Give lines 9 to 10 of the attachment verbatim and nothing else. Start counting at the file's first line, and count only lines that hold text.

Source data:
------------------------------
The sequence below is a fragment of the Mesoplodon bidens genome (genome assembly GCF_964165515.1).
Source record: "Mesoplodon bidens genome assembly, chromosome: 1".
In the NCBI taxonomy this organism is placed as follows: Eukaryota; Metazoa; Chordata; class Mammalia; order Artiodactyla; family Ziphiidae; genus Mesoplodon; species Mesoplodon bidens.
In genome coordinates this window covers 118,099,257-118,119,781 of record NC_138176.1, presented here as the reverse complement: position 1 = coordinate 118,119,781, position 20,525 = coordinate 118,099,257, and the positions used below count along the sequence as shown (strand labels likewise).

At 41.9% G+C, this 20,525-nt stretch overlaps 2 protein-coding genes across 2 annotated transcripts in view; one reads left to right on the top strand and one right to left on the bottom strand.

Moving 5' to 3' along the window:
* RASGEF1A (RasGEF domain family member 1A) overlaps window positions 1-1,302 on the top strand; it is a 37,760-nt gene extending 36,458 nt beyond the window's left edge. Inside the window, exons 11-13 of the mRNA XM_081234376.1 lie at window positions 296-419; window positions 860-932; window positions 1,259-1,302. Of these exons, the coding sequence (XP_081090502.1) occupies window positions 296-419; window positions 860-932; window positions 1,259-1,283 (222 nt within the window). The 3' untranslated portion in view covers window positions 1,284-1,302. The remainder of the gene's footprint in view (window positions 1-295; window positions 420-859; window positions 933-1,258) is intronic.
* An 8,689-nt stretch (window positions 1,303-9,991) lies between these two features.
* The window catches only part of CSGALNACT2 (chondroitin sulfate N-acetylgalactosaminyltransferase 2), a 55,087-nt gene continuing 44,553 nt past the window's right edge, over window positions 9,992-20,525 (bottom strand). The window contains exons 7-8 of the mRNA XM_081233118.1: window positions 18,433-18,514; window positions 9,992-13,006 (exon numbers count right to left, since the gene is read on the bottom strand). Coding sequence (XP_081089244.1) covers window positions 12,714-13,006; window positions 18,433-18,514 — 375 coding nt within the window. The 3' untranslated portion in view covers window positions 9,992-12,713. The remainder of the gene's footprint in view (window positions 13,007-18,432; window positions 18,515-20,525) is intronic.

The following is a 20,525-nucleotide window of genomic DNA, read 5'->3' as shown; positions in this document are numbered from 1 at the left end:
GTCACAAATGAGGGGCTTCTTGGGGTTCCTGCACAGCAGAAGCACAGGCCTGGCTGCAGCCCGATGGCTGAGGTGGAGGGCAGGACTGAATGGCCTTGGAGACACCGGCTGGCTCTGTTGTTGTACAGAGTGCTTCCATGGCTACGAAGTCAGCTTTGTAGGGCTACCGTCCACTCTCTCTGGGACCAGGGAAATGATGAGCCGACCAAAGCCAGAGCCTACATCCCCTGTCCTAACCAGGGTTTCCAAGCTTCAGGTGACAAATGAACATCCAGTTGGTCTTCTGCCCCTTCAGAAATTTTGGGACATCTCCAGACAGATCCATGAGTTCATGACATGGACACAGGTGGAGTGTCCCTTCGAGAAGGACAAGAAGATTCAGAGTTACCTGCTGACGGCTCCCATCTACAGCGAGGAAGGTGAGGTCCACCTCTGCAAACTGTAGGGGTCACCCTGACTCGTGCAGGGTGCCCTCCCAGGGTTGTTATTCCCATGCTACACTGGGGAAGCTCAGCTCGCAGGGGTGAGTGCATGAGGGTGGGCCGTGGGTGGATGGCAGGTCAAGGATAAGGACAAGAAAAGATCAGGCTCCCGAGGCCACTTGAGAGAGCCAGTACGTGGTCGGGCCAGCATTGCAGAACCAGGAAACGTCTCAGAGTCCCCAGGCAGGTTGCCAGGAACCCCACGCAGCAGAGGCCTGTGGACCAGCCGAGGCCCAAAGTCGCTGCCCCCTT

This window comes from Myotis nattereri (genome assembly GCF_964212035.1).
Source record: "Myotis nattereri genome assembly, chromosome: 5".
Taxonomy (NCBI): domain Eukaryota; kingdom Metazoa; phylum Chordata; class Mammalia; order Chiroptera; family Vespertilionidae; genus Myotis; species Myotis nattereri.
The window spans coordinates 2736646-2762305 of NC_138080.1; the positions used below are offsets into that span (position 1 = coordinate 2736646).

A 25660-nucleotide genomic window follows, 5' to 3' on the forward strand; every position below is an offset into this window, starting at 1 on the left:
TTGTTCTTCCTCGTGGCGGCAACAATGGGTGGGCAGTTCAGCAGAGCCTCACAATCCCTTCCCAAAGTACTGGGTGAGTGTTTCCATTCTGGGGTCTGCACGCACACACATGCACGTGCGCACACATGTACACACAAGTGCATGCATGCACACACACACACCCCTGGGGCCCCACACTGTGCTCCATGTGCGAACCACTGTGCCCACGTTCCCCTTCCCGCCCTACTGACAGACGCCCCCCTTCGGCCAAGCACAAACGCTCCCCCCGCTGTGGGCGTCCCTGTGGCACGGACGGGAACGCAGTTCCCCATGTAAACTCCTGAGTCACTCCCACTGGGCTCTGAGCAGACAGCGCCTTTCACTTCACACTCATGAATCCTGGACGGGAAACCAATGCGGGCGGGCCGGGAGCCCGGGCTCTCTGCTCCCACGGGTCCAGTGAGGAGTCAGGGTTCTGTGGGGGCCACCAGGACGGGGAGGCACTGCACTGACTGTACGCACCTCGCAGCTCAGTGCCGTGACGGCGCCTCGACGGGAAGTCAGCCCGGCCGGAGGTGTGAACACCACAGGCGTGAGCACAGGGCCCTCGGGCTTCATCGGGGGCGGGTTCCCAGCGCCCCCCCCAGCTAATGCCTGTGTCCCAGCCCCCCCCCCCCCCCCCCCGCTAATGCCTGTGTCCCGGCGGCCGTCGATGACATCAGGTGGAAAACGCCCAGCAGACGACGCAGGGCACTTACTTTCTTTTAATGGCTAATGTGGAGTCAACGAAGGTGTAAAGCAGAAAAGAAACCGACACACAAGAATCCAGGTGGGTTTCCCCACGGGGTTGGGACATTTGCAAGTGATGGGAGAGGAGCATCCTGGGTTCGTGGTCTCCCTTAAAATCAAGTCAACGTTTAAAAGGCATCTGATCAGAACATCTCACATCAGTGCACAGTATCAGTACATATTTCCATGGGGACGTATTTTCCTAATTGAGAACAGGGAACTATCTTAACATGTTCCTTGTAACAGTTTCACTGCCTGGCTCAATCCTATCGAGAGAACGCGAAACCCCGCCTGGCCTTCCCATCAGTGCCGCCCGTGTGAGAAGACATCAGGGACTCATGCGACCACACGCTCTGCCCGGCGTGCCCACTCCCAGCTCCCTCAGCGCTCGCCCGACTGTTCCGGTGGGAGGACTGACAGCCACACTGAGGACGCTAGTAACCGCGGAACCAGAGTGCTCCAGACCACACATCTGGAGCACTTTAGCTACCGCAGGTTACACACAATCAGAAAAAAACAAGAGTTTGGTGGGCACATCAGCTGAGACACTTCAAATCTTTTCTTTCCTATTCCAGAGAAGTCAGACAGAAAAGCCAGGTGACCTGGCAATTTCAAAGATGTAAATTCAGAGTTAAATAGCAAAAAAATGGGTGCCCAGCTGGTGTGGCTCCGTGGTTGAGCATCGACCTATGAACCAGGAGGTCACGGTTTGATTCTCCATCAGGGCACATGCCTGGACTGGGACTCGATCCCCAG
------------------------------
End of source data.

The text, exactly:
* The window catches only part of CSGALNACT2 (chondroitin sulfate N-acetylgalactosaminyltransferase 2), a 55,087-nt gene continuing 44,553 nt past the window's right edge, over window positions 9,992-20,525 (bottom strand). The window contains exons 7-8 of the mRNA XM_081233118.1: window positions 18,433-18,514; window positions 9,992-13,006 (exon numbers count right to left, since the gene is read on the bottom strand). Coding sequence (XP_081089244.1) covers window positions 12,714-13,006; window positions 18,433-18,514 — 375 coding nt within the window. The 3' untranslated portion in view covers window positions 9,992-12,713. The remainder of the gene's footprint in view (window positions 13,007-18,432; window positions 18,515-20,525) is intronic.

The following is a 20,525-nucleotide window of genomic DNA, read 5'->3' as shown; positions in this document are numbered from 1 at the left end: